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Christmas in America January 12, 2010

Posted by americanex in holidays.

Merry Christmas and Happy New Year!

I hope everyone’s holiday was as fun and happy as mine. I went to America for the holidays and spent Christmas and New Year’s with my family. There are a few differences between the holidays in Ukraine and in the United States. One of them is the date.

In America, we celebrate Christmas on December 25th. Every family may have their own traditions on how they celebrate, but Americans observe this day as the birth of Christ and when Santa Claus comes with presents. Most of the businesses close for Christmas including grocery stores, restaurants, pharmacies and offices. Gas stations are open and of course, the police officers and firemen have to work because there might be an emergency or fire.

In my family, we celebrate both Christmas Eve and Christmas Day. On Christmas Eve, all of my husband’s family gather together for the traditional Italian dinner of 7 different fish. This tradition is very old, and we believe eating 7 different types of fish will bring you good luck all 7 days of the week. The number 7 symbolizes the 7 Sacraments in the Catholic Church, the 7 continents in the world and the 7 Great Wonders of the World. This year, we ate cod-fish, shrimp, lobster, sardines, crab, squid and smelts.

After dinner, we opened presents t out by the head of the family – my father-in-law. Then we ate pastry that is also traditional – belish (small fruit filled cookies), nutroll, biscotti (Italian cookies) and buckeyes. If you don’t know what buckeyes are, read my Blog, “What is Falling from Above.” The recipe for buckeyes is there.

After a fun evening of food and presents, we went to midnight mass at St. Cyprian’s Church in my hometown of Perry. There was a lot of singing at mass and we enjoyed hearing and singing the Christmas Carols. Then it was off to bed!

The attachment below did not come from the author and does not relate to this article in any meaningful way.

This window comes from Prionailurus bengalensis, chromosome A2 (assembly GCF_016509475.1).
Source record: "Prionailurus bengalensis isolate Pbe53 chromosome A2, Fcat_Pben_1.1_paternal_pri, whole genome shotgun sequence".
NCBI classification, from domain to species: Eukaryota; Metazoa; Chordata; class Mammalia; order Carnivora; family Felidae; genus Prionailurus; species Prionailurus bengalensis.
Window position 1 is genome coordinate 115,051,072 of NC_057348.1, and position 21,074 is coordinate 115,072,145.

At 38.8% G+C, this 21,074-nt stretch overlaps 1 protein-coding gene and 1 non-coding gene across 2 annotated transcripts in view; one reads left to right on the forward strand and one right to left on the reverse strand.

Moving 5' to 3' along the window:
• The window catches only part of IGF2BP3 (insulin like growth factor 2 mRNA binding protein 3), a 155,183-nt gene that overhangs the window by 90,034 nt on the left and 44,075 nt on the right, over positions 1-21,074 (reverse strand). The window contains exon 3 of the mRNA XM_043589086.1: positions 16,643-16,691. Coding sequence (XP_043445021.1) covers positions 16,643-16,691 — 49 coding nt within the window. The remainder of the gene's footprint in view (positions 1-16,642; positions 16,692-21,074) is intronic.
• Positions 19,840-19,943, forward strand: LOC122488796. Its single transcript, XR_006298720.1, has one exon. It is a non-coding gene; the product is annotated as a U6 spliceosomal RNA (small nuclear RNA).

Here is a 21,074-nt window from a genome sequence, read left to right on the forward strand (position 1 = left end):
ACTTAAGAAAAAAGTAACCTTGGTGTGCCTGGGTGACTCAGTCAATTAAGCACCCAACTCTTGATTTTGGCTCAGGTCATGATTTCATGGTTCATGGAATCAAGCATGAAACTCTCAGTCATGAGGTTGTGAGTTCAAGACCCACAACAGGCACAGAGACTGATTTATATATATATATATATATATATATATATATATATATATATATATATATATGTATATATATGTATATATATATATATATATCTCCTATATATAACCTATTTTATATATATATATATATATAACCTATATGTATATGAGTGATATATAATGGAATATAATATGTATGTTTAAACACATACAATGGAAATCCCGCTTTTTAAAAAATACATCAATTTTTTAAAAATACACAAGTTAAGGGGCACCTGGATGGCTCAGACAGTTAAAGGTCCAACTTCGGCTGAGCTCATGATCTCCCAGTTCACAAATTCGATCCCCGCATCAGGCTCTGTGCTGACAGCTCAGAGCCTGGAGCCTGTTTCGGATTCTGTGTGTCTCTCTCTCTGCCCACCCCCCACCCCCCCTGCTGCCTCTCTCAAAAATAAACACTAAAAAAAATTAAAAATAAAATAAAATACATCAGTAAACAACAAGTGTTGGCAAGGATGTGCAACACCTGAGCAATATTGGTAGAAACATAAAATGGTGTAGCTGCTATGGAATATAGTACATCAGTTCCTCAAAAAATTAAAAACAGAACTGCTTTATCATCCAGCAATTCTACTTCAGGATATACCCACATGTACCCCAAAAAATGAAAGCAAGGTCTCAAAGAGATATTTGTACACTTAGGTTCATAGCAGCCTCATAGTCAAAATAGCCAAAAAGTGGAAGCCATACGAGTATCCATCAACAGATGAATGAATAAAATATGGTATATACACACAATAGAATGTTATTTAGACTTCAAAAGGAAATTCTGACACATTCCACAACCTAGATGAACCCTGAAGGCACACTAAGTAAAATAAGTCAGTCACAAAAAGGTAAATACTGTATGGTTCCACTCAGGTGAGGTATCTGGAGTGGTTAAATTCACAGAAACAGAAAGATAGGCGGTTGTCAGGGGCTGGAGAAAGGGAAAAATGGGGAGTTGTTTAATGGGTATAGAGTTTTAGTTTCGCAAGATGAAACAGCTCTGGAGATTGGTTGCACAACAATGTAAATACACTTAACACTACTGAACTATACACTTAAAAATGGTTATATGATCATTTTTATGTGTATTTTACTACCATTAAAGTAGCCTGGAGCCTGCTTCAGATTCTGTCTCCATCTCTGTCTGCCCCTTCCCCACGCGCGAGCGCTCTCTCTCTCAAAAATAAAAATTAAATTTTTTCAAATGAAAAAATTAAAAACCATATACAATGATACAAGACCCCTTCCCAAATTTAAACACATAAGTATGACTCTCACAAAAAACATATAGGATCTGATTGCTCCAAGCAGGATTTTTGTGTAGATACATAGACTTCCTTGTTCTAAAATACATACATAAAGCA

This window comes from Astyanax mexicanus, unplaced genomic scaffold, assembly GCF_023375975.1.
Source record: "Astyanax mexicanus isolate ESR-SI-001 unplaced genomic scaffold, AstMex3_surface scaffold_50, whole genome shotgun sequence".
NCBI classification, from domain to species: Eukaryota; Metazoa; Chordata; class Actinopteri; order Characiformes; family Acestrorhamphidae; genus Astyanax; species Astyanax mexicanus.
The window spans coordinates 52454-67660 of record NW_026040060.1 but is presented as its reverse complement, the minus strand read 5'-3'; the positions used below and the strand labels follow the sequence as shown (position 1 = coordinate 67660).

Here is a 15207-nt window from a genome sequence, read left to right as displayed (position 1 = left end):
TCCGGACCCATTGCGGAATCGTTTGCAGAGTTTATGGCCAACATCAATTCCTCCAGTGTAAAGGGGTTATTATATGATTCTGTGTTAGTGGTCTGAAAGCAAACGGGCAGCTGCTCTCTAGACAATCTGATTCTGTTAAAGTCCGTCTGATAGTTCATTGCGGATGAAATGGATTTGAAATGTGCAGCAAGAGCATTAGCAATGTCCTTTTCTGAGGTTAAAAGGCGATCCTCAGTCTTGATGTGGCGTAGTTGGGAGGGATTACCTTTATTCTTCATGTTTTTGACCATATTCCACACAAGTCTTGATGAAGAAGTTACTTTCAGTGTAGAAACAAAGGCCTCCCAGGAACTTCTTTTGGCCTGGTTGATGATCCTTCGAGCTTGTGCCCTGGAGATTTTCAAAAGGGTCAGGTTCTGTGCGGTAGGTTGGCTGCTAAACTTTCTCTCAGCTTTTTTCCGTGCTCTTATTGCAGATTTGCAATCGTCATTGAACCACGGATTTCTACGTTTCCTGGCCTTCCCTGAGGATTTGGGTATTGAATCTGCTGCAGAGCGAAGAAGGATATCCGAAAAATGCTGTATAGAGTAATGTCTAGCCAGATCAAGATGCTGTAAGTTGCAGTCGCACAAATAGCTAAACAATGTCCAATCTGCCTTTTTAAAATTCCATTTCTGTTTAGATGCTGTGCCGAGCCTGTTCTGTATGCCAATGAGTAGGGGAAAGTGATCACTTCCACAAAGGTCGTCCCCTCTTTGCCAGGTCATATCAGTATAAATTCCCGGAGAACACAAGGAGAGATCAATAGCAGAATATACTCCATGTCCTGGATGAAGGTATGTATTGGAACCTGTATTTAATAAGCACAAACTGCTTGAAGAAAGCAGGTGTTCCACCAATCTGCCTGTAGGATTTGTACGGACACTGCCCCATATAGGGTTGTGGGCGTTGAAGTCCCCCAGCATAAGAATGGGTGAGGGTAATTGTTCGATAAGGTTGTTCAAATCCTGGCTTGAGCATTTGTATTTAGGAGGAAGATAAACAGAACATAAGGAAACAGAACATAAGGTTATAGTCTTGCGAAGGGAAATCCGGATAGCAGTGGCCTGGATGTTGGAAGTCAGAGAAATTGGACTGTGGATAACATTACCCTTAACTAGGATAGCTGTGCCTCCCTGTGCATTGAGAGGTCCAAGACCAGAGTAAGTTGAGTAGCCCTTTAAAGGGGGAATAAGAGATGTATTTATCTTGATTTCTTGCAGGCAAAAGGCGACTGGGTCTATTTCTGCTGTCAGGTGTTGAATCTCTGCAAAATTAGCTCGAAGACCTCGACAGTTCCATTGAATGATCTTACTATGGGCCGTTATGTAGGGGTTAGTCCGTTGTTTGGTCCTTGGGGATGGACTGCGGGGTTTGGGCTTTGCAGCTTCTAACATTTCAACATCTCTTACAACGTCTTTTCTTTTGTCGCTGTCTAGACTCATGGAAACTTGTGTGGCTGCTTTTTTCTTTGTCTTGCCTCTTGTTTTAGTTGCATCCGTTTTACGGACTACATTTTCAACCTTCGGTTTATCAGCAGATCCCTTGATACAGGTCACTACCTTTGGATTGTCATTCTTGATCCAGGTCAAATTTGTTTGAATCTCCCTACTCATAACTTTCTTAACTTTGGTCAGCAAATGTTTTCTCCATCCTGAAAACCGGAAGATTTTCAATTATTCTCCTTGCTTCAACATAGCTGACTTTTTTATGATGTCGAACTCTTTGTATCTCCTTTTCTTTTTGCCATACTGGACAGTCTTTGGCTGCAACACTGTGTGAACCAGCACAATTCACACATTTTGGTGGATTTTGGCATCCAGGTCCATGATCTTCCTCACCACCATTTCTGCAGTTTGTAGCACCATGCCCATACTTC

On Christmas morning, my daughters and I got up and discovered that Santa Claus had been to our house. We must have been good girls! We had many presents under the tree and gifts of candy in our stockings, which were hung above the fireplace. After we opened our presents, we went to the kitchen to begin preparing another traditional meal – turkey. My daughters did the cooking and I watched. They let me rest because every year I prepare the meal, and it was a wonderful gift to me to have them do the cooking this year.

One  my sisters and her family came to my house to have Christmas dinner with us. Our traditional meal included a turkey and stuffing, ham, sweet potatoes, zucchini, green beans, mashed potatoes and turkey gravy. We said a prayer before eating to thank God for the food and that we can once again be together. For dessert, we had apple pie, chocolate cream pie and pumpkin pie with whipped cream on top. After cleaning up the kitchen and washing the dishes, we went into the living room to rest…we ate too much just like most people do at a special feast and we were tired!

Later, so many more family members came over that we had nowhere to sit. It was a wonderful day full of good food, much talk and happy voices sharing memories of Christmases past. During the holidays, we like to talk about when we were young children and how it was different or similar to today. We also talk about the family members who are no longer with us, and how much we miss them. We keep our loved ones alive through our stories and happy memories.

In America, the New Year is celebrated on New Year’s Eve, December 31st. and on into the early morning hours of January 1st.  There are many parties at peoples’ homes and in cafes and restaurants. My family likes to stay home and play games such as Uno and Scrabble and toast the New Year at midnight with Champagne. This year, it was my daughters, Hallie and Darcie, Darcie’s boyfriend Mark and me. We had so much fun playing different games that we almost missed midnight and our Champagne toast. 

To me, New Year’s means a new beginning…starting over with a fresh new year and a fresh new opportunity to do all the things that are important. Being with my daughters, sisters and all my family meant a great deal to me, but I did miss all my friends in Kherson and those in other cities in Ukraine. I thought about all the people from my English Clubs and hoped that everyone was enjoying their holidays also.

Happy New Year to you and I hope to see you in the Kherson Oblast Children’s Library very soon. 

Deborah Garofalo, Peace Corps Volunteer


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